• Competing Demands: Provide strategies to increase adherence to using non-opioid medications such as encouraging setting alarms, timing medication with other routine activities (e.g., diaper change, infant feeds)

Non-Pharmacologic Strategies


While evidence for many non-pharmacologic strategies is limited, these interventions are low risk with potential for benefit. In combination with other opioid-sparing strategies, non-pharmacologic interventions can potentially improve a patient’s pain experience.

Sample COMFORT Menu
Abdominal BinderHeat and/or IceAcupuncture and/or Acupressure

Key Patient-Centeredness and Health Equity Consideration: 

“If you’re a single mom, like I’m a single mom now, there is no time for mindfulness…. So, while those are wonderful things, they’re not realistic things for people whose situations are not a two-parent household, whose situations don’t allow for them to have five minutes for themselves without a person and/or someone needing them.” (Patient)

  • Clinicians should be aware of barriers to non-pharmacologic strategies, and provide resources and strategies to overcome them such as: 
    • Cost: Consider providing patients with a COMFORT bundle (e.g., package including abdominal binder, reusable heating pad); provide low-cost resources for non-pharmacologic approaches (e.g., free meditation app, do it yourself aromatherapy). 
    • Time: Consider assessing a patient’s ability and desire to engage in non-pharmacologic strategies. Where possible, suggest how interventions can be incorporated in daily activities (e.g., deep breathing while feeding baby).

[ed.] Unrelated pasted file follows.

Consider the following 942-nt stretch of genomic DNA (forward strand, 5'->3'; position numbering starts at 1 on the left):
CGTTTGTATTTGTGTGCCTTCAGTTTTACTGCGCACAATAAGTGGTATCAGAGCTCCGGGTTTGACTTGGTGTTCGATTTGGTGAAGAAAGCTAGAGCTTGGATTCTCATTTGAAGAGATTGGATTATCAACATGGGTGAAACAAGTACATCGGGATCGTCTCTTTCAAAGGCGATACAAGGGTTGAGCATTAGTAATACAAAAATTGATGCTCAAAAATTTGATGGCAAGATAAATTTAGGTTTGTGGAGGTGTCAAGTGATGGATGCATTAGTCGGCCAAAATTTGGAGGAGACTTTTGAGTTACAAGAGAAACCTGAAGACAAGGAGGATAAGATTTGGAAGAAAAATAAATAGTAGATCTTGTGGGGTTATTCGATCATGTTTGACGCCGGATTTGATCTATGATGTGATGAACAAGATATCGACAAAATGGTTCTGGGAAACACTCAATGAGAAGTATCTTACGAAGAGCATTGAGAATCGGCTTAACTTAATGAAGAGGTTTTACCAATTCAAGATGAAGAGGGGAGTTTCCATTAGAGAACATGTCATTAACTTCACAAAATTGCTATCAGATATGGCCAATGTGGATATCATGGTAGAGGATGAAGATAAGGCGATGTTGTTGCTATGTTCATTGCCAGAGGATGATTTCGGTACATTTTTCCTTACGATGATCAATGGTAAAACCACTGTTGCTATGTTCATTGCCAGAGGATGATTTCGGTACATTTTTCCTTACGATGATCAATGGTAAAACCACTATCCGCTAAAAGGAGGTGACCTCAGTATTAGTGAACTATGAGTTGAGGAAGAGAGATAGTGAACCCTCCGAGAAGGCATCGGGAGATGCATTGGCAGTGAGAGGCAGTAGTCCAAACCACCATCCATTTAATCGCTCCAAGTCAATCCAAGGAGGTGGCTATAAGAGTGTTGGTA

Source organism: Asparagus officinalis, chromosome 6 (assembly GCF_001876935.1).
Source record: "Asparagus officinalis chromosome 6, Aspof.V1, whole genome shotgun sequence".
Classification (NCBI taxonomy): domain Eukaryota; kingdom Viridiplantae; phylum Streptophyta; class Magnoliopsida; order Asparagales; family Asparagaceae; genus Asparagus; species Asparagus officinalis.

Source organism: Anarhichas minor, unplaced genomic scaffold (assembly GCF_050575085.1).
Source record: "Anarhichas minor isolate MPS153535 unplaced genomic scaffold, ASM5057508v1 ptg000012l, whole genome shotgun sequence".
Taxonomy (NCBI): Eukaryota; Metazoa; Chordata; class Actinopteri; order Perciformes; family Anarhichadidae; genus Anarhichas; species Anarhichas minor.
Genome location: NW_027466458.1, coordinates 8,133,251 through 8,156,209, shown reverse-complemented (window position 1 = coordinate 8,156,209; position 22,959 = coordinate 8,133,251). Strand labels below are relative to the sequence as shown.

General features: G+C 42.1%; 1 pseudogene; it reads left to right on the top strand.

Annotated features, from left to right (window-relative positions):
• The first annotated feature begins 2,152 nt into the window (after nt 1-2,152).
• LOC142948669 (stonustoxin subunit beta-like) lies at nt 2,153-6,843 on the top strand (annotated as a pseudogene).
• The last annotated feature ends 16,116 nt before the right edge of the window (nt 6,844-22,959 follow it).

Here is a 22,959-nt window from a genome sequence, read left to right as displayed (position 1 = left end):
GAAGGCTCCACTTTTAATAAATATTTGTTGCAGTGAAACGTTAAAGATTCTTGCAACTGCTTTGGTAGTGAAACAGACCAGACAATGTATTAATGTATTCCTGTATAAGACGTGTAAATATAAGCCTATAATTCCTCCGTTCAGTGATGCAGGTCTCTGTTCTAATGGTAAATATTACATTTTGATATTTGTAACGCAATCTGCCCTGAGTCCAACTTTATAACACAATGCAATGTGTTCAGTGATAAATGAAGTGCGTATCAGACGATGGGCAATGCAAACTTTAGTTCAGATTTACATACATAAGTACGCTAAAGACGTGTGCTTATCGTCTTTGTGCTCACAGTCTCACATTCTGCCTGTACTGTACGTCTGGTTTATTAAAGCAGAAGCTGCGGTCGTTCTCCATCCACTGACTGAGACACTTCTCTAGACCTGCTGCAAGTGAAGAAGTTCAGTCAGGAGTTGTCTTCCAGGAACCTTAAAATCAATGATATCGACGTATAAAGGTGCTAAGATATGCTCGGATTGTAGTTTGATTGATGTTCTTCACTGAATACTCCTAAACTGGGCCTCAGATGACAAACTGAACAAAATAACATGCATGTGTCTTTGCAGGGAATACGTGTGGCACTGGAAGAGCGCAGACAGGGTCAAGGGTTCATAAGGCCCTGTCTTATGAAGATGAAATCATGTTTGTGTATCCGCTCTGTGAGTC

“You want to be pretty sensitive in how you’re presenting it, because someone in pain is very likely to be hypervigilant to, ‘I’m in horrible pain, and all you’re telling me to do is smell this lavender oil. Why aren’t you treating my pain?’ And then the relationship is soured.” (Clinician)

Clinicians should present non-pharmacological strategies as supplemental to routine postpartum pain management to avoid minimizing patients’ pain: Use caution and appropriate timing when offering non-pharmacological strategies. Consider emphasizing that these strategies may accompany first-line treatments used to manage pain, but should not replace them.

*Recommended for cesarean birth patients only

Opioid Use and Selection

Key Considerations for Routine Postpartum Patients

Opioid SelectionPrescribe oxycodone, morphine, or hydromorphone, for all patients regardless of lactation plans.

Limit prescription size to 30mg/day of oxycodone or the equivalent (45 OME) in lactating patients.
IV opioids where possible

Prescribing opioids that contain acetaminophen (e.g. Norco®, Vicodin®, Percocet®) to minimize risk of acetaminophen overdose